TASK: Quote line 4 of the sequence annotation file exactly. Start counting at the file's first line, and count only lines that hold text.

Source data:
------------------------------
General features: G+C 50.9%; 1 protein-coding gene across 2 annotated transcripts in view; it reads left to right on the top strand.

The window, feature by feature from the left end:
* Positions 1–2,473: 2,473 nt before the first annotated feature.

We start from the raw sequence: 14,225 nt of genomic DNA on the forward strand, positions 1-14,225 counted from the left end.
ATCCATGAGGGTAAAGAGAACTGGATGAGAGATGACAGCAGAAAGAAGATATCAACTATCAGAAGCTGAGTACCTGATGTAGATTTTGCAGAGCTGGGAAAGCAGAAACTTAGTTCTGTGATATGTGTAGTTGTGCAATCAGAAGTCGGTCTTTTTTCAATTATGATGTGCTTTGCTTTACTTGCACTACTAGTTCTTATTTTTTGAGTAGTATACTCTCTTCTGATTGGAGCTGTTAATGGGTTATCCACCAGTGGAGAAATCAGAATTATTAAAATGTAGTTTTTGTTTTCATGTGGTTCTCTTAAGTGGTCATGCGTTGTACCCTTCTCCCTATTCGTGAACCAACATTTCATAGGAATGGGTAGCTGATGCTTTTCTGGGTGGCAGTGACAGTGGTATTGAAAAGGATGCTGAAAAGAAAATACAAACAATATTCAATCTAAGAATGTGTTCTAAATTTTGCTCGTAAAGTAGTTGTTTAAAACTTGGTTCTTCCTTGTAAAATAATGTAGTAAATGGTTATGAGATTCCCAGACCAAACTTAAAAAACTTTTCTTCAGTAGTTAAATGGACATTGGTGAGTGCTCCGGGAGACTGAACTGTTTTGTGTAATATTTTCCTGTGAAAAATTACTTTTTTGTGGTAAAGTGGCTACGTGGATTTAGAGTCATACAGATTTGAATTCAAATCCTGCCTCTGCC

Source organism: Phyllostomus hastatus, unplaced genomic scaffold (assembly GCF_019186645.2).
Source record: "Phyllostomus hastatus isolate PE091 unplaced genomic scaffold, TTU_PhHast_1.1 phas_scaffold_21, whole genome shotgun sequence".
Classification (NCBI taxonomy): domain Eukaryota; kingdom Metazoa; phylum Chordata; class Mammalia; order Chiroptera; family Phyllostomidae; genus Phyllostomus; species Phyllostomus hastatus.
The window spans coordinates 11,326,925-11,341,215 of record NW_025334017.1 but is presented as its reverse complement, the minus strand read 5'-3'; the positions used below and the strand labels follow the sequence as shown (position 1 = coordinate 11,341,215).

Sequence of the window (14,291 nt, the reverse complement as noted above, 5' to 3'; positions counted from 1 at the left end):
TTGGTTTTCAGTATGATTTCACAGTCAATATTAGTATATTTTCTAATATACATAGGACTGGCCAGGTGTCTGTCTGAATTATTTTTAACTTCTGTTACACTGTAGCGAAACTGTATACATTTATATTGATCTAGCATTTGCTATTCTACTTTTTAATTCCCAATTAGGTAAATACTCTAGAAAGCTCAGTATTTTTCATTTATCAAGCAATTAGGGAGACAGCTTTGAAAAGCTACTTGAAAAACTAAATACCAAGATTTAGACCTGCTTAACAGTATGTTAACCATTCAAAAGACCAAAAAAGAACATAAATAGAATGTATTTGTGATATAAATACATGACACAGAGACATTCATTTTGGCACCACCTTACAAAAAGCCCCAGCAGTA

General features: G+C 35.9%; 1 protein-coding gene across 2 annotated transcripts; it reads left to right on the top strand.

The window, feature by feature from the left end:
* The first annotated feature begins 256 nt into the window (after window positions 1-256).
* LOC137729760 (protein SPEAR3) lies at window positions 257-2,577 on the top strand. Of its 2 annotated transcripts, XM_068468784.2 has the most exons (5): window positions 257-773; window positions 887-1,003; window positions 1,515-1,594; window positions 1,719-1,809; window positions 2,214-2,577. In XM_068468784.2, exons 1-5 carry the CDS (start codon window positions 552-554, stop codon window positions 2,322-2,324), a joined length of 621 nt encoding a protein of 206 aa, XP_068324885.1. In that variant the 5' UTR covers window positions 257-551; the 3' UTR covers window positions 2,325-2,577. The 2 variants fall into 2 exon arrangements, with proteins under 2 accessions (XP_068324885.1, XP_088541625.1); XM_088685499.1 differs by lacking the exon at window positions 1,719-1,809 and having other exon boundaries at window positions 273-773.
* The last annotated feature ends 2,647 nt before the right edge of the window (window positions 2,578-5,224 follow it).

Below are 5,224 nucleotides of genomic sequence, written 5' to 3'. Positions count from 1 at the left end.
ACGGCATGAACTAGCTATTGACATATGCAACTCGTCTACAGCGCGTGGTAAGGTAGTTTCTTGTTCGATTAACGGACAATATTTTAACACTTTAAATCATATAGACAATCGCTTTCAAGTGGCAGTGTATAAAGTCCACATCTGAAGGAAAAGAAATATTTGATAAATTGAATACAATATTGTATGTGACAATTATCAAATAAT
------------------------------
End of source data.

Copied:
We start from the raw sequence: 14,225 nt of genomic DNA on the forward strand, positions 1-14,225 counted from the left end.